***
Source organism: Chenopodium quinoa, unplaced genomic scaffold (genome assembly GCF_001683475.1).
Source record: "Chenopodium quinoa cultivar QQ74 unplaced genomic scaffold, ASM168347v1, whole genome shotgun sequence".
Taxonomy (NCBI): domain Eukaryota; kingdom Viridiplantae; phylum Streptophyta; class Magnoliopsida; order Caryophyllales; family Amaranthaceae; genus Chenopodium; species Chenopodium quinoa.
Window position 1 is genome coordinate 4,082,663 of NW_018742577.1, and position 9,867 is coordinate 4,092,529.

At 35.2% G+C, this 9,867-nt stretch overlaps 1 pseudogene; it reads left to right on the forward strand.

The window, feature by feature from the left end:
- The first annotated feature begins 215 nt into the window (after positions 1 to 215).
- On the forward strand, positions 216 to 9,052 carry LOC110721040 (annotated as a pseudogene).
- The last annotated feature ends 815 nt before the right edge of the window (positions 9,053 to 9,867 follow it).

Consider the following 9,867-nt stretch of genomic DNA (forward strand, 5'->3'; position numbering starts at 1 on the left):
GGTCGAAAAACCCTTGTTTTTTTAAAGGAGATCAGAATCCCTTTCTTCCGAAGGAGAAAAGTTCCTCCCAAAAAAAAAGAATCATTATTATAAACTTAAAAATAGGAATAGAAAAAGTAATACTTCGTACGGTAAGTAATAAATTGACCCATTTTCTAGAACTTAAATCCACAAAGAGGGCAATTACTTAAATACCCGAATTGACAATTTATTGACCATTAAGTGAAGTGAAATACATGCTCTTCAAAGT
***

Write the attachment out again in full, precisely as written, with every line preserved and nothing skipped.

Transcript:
Source organism: Chenopodium quinoa, unplaced genomic scaffold (genome assembly GCF_001683475.1).
Source record: "Chenopodium quinoa cultivar QQ74 unplaced genomic scaffold, ASM168347v1, whole genome shotgun sequence".
Taxonomy (NCBI): domain Eukaryota; kingdom Viridiplantae; phylum Streptophyta; class Magnoliopsida; order Caryophyllales; family Amaranthaceae; genus Chenopodium; species Chenopodium quinoa.
Window position 1 is genome coordinate 4,082,663 of NW_018742577.1, and position 9,867 is coordinate 4,092,529.

At 35.2% G+C, this 9,867-nt stretch overlaps 1 pseudogene; it reads left to right on the forward strand.

The window, feature by feature from the left end:
- The first annotated feature begins 215 nt into the window (after positions 1 to 215).
- On the forward strand, positions 216 to 9,052 carry LOC110721040 (annotated as a pseudogene).
- The last annotated feature ends 815 nt before the right edge of the window (positions 9,053 to 9,867 follow it).

Consider the following 9,867-nt stretch of genomic DNA (forward strand, 5'->3'; position numbering starts at 1 on the left):
GGTCGAAAAACCCTTGTTTTTTTAAAGGAGATCAGAATCCCTTTCTTCCGAAGGAGAAAAGTTCCTCCCAAAAAAAAAGAATCATTATTATAAACTTAAAAATAGGAATAGAAAAAGTAATACTTCGTACGGTAAGTAATAAATTGACCCATTTTCTAGAACTTAAATCCACAAAGAGGGCAATTACTTAAATACCCGAATTGACAATTTATTGACCATTAAGTGAAGTGAAATACATGCTCTTCAAAGT